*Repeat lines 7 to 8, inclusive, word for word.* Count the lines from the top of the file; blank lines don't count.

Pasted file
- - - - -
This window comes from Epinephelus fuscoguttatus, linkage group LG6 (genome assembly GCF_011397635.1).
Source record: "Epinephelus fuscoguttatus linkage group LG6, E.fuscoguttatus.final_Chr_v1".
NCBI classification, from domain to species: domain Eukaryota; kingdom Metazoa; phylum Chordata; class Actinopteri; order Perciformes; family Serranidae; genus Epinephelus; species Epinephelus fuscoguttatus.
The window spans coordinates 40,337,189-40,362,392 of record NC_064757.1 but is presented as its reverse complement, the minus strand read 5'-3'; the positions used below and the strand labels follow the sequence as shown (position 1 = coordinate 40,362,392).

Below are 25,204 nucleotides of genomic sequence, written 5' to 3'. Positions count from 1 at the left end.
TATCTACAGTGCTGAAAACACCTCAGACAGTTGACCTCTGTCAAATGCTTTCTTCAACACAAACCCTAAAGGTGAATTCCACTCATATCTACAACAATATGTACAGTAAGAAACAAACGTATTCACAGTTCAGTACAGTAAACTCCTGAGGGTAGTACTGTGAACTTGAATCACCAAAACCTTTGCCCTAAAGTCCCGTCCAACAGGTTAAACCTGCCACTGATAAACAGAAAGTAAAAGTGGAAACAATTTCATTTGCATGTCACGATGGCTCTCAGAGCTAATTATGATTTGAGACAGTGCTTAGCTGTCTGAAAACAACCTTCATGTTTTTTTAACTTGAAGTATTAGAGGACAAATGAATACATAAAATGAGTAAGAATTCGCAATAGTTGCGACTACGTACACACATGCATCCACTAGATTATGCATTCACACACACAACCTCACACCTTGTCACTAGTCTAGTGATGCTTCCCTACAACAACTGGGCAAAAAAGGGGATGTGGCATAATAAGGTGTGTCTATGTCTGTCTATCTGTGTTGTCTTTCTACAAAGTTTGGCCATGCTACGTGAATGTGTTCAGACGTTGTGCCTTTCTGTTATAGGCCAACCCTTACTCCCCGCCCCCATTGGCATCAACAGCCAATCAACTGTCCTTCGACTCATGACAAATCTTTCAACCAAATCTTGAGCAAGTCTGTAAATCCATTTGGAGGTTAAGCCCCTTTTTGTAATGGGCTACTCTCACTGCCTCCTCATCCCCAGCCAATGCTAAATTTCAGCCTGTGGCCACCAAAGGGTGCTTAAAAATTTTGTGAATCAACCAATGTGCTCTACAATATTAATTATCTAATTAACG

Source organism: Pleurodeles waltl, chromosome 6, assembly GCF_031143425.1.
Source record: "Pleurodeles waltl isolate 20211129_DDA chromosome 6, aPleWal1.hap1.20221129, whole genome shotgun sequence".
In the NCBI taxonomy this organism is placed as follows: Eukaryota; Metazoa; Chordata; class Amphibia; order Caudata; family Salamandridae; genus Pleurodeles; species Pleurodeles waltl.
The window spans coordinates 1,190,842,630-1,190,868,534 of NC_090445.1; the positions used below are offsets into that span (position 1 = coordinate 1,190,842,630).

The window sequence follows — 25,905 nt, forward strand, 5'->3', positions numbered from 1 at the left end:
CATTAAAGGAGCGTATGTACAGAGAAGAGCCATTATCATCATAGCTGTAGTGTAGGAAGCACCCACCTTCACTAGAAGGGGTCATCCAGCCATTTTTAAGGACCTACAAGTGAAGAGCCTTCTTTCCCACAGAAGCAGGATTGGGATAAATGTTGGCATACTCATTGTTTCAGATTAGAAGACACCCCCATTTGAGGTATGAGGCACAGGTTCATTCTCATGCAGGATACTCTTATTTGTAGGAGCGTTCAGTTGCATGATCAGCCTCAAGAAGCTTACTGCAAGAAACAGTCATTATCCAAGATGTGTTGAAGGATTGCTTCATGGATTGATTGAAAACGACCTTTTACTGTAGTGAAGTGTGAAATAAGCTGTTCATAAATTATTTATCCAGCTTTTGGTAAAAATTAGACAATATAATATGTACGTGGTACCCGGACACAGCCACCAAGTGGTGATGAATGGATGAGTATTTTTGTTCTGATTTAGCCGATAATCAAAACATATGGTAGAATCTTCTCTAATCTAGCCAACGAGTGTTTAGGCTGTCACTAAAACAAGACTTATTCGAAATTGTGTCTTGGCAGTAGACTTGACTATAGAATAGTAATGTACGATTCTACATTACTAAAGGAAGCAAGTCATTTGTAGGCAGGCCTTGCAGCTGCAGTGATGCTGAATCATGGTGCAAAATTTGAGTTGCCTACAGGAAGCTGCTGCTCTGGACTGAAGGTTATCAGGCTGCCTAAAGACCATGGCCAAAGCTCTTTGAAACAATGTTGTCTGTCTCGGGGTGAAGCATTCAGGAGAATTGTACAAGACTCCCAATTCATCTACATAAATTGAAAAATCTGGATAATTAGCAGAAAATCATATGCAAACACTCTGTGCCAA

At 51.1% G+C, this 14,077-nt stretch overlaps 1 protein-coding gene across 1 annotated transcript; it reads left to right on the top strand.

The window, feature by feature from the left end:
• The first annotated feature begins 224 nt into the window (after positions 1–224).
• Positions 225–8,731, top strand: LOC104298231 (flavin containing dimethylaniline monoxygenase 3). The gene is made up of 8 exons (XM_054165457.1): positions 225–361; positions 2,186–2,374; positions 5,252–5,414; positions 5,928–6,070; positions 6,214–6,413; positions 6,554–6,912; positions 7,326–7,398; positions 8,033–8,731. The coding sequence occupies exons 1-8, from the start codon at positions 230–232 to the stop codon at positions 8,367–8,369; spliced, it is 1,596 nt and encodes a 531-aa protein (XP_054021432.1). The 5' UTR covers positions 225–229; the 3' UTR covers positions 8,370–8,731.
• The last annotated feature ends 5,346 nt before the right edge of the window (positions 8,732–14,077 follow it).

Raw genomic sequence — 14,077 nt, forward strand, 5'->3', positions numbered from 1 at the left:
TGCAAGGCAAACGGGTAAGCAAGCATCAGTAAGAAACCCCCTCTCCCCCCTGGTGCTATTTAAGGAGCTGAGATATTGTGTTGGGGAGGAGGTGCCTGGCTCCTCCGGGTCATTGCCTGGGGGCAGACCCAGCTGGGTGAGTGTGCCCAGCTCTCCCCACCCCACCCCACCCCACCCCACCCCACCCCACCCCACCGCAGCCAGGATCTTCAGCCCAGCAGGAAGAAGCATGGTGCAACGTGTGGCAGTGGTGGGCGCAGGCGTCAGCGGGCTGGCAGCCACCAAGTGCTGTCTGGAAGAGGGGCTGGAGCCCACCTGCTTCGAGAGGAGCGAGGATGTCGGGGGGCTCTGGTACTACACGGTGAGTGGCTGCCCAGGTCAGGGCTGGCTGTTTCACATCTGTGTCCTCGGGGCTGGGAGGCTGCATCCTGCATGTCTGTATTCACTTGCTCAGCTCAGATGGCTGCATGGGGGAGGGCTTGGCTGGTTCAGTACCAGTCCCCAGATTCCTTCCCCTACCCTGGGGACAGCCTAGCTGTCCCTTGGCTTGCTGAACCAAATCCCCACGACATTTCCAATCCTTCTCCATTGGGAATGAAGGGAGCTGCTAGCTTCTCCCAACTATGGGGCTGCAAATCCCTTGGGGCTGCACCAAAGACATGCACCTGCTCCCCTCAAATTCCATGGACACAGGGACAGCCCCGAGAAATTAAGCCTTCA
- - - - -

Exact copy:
Source organism: Pleurodeles waltl, chromosome 6, assembly GCF_031143425.1.
Source record: "Pleurodeles waltl isolate 20211129_DDA chromosome 6, aPleWal1.hap1.20221129, whole genome shotgun sequence".